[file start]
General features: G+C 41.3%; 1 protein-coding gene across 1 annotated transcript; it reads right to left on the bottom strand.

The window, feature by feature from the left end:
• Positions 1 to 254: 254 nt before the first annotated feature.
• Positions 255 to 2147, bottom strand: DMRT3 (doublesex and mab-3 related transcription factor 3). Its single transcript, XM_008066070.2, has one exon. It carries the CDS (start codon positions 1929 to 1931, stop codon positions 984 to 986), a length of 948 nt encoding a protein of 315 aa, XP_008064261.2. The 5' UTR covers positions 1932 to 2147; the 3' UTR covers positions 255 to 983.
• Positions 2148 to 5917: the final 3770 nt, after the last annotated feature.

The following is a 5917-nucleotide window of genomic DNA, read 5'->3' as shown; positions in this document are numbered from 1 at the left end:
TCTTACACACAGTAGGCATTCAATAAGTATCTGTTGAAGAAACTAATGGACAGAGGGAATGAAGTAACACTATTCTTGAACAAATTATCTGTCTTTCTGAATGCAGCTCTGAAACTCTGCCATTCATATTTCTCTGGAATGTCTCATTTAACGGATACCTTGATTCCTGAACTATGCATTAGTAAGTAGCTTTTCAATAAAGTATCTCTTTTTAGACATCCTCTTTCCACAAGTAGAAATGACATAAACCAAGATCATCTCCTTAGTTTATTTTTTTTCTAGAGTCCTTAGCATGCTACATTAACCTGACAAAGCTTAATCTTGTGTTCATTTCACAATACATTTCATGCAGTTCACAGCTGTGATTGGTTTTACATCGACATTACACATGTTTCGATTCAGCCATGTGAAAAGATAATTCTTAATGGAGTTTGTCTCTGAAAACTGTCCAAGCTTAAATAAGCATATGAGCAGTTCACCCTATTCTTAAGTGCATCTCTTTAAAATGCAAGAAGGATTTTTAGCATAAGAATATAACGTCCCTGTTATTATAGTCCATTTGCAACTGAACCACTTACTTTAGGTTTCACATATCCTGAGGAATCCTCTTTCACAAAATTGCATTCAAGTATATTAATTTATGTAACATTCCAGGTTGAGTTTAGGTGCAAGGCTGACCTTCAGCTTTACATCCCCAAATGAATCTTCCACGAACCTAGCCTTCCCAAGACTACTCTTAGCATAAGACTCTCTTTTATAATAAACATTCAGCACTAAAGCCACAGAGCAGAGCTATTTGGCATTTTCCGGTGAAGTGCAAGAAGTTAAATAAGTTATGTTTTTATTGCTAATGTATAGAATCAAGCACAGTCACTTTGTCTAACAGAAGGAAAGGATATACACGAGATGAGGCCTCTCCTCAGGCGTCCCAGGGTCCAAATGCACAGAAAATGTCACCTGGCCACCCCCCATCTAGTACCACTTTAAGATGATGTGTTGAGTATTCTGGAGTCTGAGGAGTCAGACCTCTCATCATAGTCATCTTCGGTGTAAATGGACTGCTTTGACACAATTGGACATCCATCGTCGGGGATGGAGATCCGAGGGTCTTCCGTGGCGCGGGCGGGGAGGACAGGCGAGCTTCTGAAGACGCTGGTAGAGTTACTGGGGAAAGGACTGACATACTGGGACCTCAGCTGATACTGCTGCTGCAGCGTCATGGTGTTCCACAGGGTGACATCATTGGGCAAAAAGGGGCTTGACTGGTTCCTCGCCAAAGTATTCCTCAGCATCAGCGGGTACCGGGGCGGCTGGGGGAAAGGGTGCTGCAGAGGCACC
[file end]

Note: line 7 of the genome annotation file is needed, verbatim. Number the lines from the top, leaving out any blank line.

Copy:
TCTTACACACAGTAGGCATTCAATAAGTATCTGTTGAAGAAACTAATGGACAGAGGGAATGAAGTAACACTATTCTTGAACAAATTATCTGTCTTTCTGAATGCAGCTCTGAAACTCTGCCATTCATATTTCTCTGGAATGTCTCATTTAACGGATACCTTGATTCCTGAACTATGCATTAGTAAGTAGCTTTTCAATAAAGTATCTCTTTTTAGACATCCTCTTTCCACAAGTAGAAATGACATAAACCAAGATCATCTCCTTAGTTTATTTTTTTTCTAGAGTCCTTAGCATGCTACATTAACCTGACAAAGCTTAATCTTGTGTTCATTTCACAATACATTTCATGCAGTTCACAGCTGTGATTGGTTTTACATCGACATTACACATGTTTCGATTCAGCCATGTGAAAAGATAATTCTTAATGGAGTTTGTCTCTGAAAACTGTCCAAGCTTAAATAAGCATATGAGCAGTTCACCCTATTCTTAAGTGCATCTCTTTAAAATGCAAGAAGGATTTTTAGCATAAGAATATAACGTCCCTGTTATTATAGTCCATTTGCAACTGAACCACTTACTTTAGGTTTCACATATCCTGAGGAATCCTCTTTCACAAAATTGCATTCAAGTATATTAATTTATGTAACATTCCAGGTTGAGTTTAGGTGCAAGGCTGACCTTCAGCTTTACATCCCCAAATGAATCTTCCACGAACCTAGCCTTCCCAAGACTACTCTTAGCATAAGACTCTCTTTTATAATAAACATTCAGCACTAAAGCCACAGAGCAGAGCTATTTGGCATTTTCCGGTGAAGTGCAAGAAGTTAAATAAGTTATGTTTTTATTGCTAATGTATAGAATCAAGCACAGTCACTTTGTCTAACAGAAGGAAAGGATATACACGAGATGAGGCCTCTCCTCAGGCGTCCCAGGGTCCAAATGCACAGAAAATGTCACCTGGCCACCCCCCATCTAGTACCACTTTAAGATGATGTGTTGAGTATTCTGGAGTCTGAGGAGTCAGACCTCTCATCATAGTCATCTTCGGTGTAAATGGACTGCTTTGACACAATTGGACATCCATCGTCGGGGATGGAGATCCGAGGGTCTTCCGTGGCGCGGGCGGGGAGGACAGGCGAGCTTCTGAAGACGCTGGTAGAGTTACTGGGGAAAGGACTGACATACTGGGACCTCAGCTGATACTGCTGCTGCAGCGTCATGGTGTTCCACAGGGTGACATCATTGGGCAAAAAGGGGCTTGACTGGTTCCTCGCCAAAGTATTCCTCAGCATCAGCGGGTACCGGGGCGGCTGGGGGAAAGGGTGCTGCAGAGGCACC